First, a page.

Located just a few miles from our other top picks of Upper Arlington and Dublin, Hilliard residents have a lot of reasons to be optimistic about their job prospects. The area has a low unemployment rate at 5.1% and a median household income of $83,246 per year. The Career Transition Institute in Columbus offers job seekers in Hilliard and other Columbus-area communities free workshops on resume-building, networking, filling out applications and interview skills.
8. Grove City
About 20 miles from Hilliard, Grove City offers a slower pace of life, with quick access to Columbus. The city is home to the regional distribution centers for Wal-Mart, Gap Inc. and FedEx Ground and hosts both the headquarters of the Toosh Corporation, which manufactures zirconia powder used in dry-cell batteries, and Horton Emergency Vehicles, which manufactures ambulances. Job seekers here have access to whole Columbus region for job help, including resources from the Columbus 2020 economic development initiative, which offers a comprehensive list of every workforce development initiative, career and technical school, and college or university in the region.
9. North Ridgeville
This western Cleveland suburb offers parks, the annual North Ridgeville Corn Festival and access to nearby Lake Erie. It’s home to Lorain County Community College’s University Partnership Ridge campus, which offers job training for careers in software development, engineering, business IT, health care and digital forensics in a brand-new facility. Students can also earn certifications in advanced digital forensics for jobs with Northeast Ohio Forensic Data Recovery, located in town. Job seekers can also take classes on raising specialty crops and train for work as a paramedic or entrepreneur through the Lorain County Joint Vocational School in nearby Oberlin.
This city is the largest community of our top 10 cities for job seekers and one of the smartest: 48.7% of residents had bachelor’s degrees, according to the U.S. Census Bureau. Those degrees come in handy for jobs at Beavercreek’s top employer, MacAulay-Brown, an advanced engineering and national security specialist with contracts with the U.S. Department of Defense. Beavercreek’s brightest also work at Northrop Grumman, Science Applications International Corp., and Riverside Research. These jobs put Beavercreek’s median household income at $74,533 per year. Job seekers looking for careers at local technology and intelligence firms can take classes at the non-profit Advanced Technical Intelligence Center in nearby Dayton. Sinclair Community College, also in Dayton, also offers online career coaching for job seekers interested in finding out local wages, job projections and qualification needs.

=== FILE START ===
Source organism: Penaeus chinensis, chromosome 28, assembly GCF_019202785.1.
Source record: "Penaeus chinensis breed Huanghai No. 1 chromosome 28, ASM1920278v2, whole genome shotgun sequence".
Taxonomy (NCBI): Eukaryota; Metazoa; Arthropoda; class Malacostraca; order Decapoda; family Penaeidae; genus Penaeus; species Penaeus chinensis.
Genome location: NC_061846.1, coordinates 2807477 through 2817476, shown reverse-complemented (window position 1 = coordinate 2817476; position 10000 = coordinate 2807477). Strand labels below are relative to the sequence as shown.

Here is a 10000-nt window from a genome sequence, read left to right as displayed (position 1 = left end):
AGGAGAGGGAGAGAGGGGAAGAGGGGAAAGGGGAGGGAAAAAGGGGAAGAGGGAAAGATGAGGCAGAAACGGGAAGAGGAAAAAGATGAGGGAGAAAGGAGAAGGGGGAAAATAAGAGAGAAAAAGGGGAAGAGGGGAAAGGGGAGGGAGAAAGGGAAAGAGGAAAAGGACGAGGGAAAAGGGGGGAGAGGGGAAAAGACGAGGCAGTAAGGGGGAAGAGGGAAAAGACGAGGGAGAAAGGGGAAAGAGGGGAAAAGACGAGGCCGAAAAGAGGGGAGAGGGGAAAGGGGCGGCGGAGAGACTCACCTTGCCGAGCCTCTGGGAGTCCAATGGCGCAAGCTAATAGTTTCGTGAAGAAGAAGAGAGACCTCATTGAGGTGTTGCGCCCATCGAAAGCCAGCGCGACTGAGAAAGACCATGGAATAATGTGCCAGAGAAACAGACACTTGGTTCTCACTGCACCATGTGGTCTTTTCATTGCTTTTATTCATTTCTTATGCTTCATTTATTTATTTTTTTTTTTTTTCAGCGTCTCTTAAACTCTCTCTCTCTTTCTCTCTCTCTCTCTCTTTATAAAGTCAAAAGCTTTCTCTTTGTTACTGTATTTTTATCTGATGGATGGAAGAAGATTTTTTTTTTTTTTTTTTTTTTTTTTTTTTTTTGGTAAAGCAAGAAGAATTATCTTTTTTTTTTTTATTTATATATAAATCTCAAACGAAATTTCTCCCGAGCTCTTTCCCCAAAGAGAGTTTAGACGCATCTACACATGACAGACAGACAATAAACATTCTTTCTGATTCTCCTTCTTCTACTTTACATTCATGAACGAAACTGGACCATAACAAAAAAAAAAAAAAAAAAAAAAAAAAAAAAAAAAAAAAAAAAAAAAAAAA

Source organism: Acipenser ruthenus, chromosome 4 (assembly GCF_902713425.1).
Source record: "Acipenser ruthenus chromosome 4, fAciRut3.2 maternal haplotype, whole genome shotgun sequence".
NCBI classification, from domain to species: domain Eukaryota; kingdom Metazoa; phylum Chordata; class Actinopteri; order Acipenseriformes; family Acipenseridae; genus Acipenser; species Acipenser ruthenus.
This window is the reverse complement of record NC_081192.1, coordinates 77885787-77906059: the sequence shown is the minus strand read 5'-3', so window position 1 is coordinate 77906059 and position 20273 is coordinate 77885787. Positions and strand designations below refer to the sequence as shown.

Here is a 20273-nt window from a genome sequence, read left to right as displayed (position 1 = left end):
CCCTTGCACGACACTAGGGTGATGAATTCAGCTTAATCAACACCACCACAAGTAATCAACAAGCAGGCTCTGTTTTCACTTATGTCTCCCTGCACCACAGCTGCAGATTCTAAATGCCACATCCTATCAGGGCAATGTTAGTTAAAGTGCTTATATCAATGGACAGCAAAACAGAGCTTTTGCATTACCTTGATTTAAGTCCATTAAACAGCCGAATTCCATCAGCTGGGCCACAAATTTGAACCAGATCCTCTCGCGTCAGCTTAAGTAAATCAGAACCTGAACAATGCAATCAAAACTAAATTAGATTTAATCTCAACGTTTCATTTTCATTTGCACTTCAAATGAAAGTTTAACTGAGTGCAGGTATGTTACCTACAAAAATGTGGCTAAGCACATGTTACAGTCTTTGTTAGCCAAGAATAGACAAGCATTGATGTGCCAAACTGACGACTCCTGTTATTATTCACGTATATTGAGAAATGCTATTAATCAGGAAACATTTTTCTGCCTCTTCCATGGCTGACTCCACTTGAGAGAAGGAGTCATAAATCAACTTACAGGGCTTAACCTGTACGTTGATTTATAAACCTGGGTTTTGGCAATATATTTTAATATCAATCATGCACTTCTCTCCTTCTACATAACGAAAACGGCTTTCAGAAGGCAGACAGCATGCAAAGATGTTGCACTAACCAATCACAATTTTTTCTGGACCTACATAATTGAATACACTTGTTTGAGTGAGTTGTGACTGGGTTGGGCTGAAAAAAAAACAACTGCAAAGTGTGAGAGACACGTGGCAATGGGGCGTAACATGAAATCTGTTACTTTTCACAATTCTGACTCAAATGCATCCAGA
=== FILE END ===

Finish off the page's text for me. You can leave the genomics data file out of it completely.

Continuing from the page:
|Rank||City||Working-Age Population Change (%)||Median Household Income ($)||Median Monthly Homeowner Costs ($)||Unemployment Rate (August 2013) (%)||Overall Score|
|5||Upper Arlington, Ohio||5.9||95,588||2,181||5.1||63.5|
|8||Grove City, Ohio||7.5||65,429||1,553||5.8||62.8|
|9||North Ridgeville, Ohio||7.4||66,313||1,454||6.1||62.3|
|19||North Royalton, Ohio||3.3||64,338||1,692||5.5||58.6|
The overall score for each city was derived from the following measures:
1. Population change from 2009 to 2012 from the U.S. Census (2009 and 2012 U.S. Census Bureau’s American Community Survey (ACS)).
2. Median household income from the U.S. Census (2012 ACS, half-weighted).
3. Monthly homeowner costs with mortgage payments from the U.S. Census (2012 ACS, half-weighted).
4. Unemployment rate from the Bureau of Labor Statistics (2013).
88 cities were included in this analysis. Only cities with a population greater than 20,000 were included.
Creative Commons: Image: Free Grunge Textures – www.freestock.ca /Flickr: Source